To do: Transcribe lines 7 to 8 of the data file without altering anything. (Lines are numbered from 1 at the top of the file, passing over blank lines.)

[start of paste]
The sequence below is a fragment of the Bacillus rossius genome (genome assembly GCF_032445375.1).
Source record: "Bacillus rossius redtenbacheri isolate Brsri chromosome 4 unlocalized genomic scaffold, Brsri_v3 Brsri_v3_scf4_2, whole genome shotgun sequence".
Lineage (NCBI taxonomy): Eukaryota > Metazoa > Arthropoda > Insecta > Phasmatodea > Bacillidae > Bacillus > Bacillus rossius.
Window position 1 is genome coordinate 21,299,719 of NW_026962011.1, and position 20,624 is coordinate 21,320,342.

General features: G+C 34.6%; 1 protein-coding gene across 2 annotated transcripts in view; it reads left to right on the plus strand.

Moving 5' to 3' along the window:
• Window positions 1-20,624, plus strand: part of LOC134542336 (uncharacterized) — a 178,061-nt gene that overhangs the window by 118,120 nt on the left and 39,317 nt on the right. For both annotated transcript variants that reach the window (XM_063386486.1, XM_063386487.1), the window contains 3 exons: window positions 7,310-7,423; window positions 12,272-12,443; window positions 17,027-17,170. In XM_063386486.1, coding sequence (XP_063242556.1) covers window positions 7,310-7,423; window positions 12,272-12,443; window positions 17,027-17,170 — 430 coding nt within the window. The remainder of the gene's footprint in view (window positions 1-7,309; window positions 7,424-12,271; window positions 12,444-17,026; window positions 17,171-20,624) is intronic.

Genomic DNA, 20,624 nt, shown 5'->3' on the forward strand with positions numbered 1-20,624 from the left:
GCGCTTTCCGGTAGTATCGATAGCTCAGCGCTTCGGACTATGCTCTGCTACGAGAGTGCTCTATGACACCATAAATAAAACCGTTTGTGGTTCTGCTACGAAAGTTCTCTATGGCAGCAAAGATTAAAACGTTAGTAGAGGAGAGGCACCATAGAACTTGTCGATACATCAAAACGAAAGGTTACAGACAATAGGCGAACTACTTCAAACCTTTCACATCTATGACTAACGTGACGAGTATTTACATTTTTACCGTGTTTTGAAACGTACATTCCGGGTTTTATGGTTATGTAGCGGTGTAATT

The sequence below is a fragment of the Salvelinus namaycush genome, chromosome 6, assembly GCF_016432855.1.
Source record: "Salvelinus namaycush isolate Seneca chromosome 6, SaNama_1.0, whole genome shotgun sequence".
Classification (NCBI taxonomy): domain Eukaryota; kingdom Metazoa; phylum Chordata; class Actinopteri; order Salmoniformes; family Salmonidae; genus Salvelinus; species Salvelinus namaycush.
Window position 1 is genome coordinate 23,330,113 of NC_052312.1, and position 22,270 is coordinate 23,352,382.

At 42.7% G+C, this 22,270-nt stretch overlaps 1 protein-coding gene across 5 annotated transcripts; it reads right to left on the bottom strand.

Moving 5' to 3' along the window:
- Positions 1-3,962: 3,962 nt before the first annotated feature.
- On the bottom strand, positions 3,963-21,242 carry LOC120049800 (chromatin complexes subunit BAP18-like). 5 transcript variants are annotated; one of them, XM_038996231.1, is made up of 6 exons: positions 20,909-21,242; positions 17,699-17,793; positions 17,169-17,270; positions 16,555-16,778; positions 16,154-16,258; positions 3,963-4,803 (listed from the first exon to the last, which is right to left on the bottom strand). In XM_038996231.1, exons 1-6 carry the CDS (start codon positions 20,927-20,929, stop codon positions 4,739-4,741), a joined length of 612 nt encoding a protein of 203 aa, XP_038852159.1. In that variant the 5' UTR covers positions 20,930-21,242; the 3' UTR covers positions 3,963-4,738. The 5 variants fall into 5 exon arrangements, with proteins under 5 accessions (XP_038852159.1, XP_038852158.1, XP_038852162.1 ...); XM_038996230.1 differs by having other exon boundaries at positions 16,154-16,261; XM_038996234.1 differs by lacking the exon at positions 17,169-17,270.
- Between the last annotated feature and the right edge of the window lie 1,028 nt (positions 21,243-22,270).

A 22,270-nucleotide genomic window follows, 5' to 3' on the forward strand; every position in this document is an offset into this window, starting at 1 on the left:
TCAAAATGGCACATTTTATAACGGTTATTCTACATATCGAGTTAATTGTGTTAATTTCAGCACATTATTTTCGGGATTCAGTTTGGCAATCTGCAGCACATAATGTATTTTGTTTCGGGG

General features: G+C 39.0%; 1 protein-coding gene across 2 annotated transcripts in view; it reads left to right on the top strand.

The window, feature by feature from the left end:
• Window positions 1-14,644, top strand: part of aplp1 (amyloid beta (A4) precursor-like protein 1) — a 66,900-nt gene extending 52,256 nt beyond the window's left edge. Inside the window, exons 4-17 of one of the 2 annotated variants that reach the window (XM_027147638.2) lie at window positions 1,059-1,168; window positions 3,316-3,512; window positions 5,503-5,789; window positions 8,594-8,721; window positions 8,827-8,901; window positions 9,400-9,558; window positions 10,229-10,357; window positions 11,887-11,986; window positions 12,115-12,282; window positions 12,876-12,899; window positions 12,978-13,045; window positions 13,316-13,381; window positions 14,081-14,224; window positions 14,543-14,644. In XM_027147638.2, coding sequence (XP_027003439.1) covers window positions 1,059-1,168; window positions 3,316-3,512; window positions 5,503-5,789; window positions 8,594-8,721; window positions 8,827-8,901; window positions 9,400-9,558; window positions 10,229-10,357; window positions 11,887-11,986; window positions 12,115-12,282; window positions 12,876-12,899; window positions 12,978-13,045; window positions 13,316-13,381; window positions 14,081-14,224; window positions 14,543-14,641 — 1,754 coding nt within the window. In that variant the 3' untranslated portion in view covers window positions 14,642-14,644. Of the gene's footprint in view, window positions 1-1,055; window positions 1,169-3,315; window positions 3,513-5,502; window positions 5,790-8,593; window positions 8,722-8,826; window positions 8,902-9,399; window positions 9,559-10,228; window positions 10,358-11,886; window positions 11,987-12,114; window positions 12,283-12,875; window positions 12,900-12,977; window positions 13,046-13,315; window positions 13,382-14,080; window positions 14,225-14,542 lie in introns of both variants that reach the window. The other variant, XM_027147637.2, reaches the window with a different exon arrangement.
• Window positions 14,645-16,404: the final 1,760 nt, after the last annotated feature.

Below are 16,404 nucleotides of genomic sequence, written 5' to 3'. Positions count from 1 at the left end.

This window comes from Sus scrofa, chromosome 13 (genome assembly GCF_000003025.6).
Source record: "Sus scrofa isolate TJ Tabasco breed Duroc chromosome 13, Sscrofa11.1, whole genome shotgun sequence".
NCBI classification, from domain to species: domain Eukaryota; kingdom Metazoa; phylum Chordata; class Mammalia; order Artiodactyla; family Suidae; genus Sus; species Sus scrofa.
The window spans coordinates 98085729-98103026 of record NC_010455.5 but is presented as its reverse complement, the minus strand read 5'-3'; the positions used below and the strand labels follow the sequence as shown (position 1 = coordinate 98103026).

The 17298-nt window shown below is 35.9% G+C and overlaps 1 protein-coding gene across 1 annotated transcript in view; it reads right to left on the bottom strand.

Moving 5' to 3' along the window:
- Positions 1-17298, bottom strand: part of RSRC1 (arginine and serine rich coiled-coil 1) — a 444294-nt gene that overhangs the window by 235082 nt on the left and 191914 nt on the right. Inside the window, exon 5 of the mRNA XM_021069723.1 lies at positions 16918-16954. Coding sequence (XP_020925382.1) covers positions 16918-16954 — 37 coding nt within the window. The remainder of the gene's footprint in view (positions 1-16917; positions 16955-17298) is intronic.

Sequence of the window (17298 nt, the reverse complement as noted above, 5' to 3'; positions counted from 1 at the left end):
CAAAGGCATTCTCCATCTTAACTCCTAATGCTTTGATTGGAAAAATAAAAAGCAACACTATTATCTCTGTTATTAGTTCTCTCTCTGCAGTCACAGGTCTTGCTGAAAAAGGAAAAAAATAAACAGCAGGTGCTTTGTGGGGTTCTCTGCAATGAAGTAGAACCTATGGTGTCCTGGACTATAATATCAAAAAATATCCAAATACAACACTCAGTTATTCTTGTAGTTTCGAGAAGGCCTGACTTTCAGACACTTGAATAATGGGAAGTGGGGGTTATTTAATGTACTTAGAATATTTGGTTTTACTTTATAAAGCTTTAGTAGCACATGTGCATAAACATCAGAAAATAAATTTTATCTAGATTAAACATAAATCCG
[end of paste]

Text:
• Window positions 1-20,624, plus strand: part of LOC134542336 (uncharacterized) — a 178,061-nt gene that overhangs the window by 118,120 nt on the left and 39,317 nt on the right. For both annotated transcript variants that reach the window (XM_063386486.1, XM_063386487.1), the window contains 3 exons: window positions 7,310-7,423; window positions 12,272-12,443; window positions 17,027-17,170. In XM_063386486.1, coding sequence (XP_063242556.1) covers window positions 7,310-7,423; window positions 12,272-12,443; window positions 17,027-17,170 — 430 coding nt within the window. The remainder of the gene's footprint in view (window positions 1-7,309; window positions 7,424-12,271; window positions 12,444-17,026; window positions 17,171-20,624) is intronic.

Genomic DNA, 20,624 nt, shown 5'->3' on the forward strand with positions numbered 1-20,624 from the left: